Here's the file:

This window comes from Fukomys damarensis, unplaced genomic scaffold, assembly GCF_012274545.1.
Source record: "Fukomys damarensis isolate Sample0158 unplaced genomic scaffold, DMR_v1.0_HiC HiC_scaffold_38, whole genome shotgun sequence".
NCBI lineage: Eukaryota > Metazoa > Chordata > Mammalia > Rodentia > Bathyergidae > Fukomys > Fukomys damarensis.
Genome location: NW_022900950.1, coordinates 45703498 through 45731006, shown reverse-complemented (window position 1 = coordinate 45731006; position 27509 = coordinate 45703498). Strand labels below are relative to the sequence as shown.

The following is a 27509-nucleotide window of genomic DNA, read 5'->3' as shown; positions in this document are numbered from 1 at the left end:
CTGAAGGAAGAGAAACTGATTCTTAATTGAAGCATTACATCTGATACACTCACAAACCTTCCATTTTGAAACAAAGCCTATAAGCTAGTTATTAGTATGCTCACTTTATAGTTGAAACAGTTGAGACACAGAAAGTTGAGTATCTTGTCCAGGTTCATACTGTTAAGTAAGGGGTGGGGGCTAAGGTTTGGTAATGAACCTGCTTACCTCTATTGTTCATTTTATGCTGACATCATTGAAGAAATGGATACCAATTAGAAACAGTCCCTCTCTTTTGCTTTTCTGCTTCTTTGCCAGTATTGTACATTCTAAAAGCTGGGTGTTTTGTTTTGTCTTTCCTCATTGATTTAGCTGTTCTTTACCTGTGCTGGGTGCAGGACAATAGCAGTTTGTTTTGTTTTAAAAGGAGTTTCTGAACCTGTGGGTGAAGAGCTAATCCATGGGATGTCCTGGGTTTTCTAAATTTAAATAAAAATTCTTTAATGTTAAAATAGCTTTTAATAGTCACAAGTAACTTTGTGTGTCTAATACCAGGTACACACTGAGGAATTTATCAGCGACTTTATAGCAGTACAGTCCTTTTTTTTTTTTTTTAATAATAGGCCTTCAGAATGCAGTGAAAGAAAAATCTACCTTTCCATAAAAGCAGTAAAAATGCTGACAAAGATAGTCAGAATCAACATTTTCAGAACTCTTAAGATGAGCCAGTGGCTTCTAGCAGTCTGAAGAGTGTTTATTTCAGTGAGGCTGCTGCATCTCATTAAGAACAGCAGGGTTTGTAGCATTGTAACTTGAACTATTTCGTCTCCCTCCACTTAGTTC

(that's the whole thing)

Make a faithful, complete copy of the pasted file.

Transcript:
This window comes from Fukomys damarensis, unplaced genomic scaffold, assembly GCF_012274545.1.
Source record: "Fukomys damarensis isolate Sample0158 unplaced genomic scaffold, DMR_v1.0_HiC HiC_scaffold_38, whole genome shotgun sequence".
NCBI lineage: Eukaryota > Metazoa > Chordata > Mammalia > Rodentia > Bathyergidae > Fukomys > Fukomys damarensis.
Genome location: NW_022900950.1, coordinates 45703498 through 45731006, shown reverse-complemented (window position 1 = coordinate 45731006; position 27509 = coordinate 45703498). Strand labels below are relative to the sequence as shown.

The following is a 27509-nucleotide window of genomic DNA, read 5'->3' as shown; positions in this document are numbered from 1 at the left end:
CTGAAGGAAGAGAAACTGATTCTTAATTGAAGCATTACATCTGATACACTCACAAACCTTCCATTTTGAAACAAAGCCTATAAGCTAGTTATTAGTATGCTCACTTTATAGTTGAAACAGTTGAGACACAGAAAGTTGAGTATCTTGTCCAGGTTCATACTGTTAAGTAAGGGGTGGGGGCTAAGGTTTGGTAATGAACCTGCTTACCTCTATTGTTCATTTTATGCTGACATCATTGAAGAAATGGATACCAATTAGAAACAGTCCCTCTCTTTTGCTTTTCTGCTTCTTTGCCAGTATTGTACATTCTAAAAGCTGGGTGTTTTGTTTTGTCTTTCCTCATTGATTTAGCTGTTCTTTACCTGTGCTGGGTGCAGGACAATAGCAGTTTGTTTTGTTTTAAAAGGAGTTTCTGAACCTGTGGGTGAAGAGCTAATCCATGGGATGTCCTGGGTTTTCTAAATTTAAATAAAAATTCTTTAATGTTAAAATAGCTTTTAATAGTCACAAGTAACTTTGTGTGTCTAATACCAGGTACACACTGAGGAATTTATCAGCGACTTTATAGCAGTACAGTCCTTTTTTTTTTTTTTTAATAATAGGCCTTCAGAATGCAGTGAAAGAAAAATCTACCTTTCCATAAAAGCAGTAAAAATGCTGACAAAGATAGTCAGAATCAACATTTTCAGAACTCTTAAGATGAGCCAGTGGCTTCTAGCAGTCTGAAGAGTGTTTATTTCAGTGAGGCTGCTGCATCTCATTAAGAACAGCAGGGTTTGTAGCATTGTAACTTGAACTATTTCGTCTCCCTCCACTTAGTTC